Friday, June 19, 2009
In The 4 Loves C.S. Lewis has many beautiful things to say about storge ("affection") which is the ability to cherish and appreciate the little things that we love and hold dear, both in other people and our surroundings. This kind of love may have been expressed most astutely in that wonderful Gershwin tune They Can't Take That Away From Me. It's the kind of love that basks in the way a person holds their knife or sips their tea.
I myself associate most of the little lovely details of life with my wife. The sound of her laughter. Her sleepy eyes. I could describe in tiny details what she looks like when she reads a book. I have spent many precious moments simply watching her read, noticing how fully she enters the world on the page, the way her eyes dart up and down, how her smile appears and disappears. These little things have become essential to the fabric of my life, beautiful details that illumine the whole, the small idiosyncratic brushstrokes that make a good painting into a masterpiece.
There are also small things that fill my life that turn the mundane into the marvelous. I love the sky at dusk, that moment just before the blue night comes on. The smell of good tobacco. The bitter taste of coffee in the morning. The warmth of the sun coming in through my window after an afternoon nap.
Art is also filled with such details. Sometimes they are intended by the artist and seen and cherished by all who love this work of art but sometimes they are simply part of our subjective, personal experience. Great art evokes both. There's a moment at the start of Miles Davis' Kind of Blue, right after the long introduction of So What by Paul Chambers and moments before we first hear Miles' horn, a blink-of-an-eye pause that precedes the beauty to follow, that is one of my favorite moments in music. Also, the last lines of Neruda's Every Day You Play where he says to his beloved: "I want to do to you what Spring does to the cherry trees" are as erotic and beautiful to me as anything from the great mystical poetry of the Song of Songs.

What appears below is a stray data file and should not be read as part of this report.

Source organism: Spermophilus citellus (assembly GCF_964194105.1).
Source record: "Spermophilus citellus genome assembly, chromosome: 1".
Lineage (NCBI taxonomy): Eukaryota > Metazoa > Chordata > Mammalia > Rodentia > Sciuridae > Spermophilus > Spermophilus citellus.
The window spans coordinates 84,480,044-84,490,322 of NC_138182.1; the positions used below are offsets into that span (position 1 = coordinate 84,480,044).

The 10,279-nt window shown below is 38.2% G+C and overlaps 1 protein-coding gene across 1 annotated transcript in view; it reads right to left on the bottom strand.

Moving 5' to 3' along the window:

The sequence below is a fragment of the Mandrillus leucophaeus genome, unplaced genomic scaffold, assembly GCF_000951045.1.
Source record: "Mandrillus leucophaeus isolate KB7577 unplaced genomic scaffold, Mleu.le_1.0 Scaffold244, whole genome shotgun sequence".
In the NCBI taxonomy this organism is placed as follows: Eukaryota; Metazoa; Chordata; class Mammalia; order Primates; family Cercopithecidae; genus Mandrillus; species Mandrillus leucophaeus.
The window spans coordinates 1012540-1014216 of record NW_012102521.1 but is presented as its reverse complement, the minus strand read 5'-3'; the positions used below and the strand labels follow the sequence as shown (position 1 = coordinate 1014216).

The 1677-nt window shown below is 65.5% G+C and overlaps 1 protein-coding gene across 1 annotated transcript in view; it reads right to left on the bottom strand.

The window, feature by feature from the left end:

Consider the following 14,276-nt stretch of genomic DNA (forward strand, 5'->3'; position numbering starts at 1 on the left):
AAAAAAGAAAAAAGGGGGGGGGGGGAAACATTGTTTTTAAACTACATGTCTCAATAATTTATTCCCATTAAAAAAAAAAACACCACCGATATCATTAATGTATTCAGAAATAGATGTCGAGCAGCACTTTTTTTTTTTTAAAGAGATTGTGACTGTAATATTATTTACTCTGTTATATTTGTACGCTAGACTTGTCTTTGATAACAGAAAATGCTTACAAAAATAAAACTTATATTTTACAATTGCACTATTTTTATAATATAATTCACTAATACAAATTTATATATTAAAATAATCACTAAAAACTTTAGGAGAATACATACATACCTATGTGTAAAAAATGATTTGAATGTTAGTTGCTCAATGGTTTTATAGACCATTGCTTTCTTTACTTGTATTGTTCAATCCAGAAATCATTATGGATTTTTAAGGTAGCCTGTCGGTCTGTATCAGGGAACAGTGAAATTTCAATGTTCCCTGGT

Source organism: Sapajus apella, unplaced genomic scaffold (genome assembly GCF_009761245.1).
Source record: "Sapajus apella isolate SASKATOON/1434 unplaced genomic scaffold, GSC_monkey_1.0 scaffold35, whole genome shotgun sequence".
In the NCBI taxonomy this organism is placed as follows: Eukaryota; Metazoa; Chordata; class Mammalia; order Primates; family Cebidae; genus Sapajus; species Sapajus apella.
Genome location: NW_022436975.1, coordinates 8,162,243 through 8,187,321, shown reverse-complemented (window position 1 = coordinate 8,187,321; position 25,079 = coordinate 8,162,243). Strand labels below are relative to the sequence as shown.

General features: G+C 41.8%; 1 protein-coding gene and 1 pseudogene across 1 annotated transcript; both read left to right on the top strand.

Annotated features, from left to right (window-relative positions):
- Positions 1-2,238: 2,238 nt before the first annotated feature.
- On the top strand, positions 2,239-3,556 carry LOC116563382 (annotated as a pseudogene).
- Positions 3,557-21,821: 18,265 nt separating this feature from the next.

Of all the expressions and forms of art that I know I love none as much as film. There are, therefore, hundreds or thousands little details or moments like these from movies that I could recount, little flashes of brilliance, both personal and objective, that have filled my life with both beauty and meaning. The beginning and end credits of Woody Allen films have this effect on me. Those simple, elegant black and white titles and jazz music make me feel as if I were visiting an old friend, comfortably sitting down and opening a bottle of wine for an evening of good drink and conversation. Almost the entirety of Casablanca is filled with these little details and cherished moments. That is probably what makes it the most beloved film in the world. It is not only wonderfully dramatic, funny and exciting and technically well made (it is well nigh flawless in this regard) but it is also magical. It is filled with unexplainable greatness, beauty that cannot be analyzed or explained but simply experienced and embraced.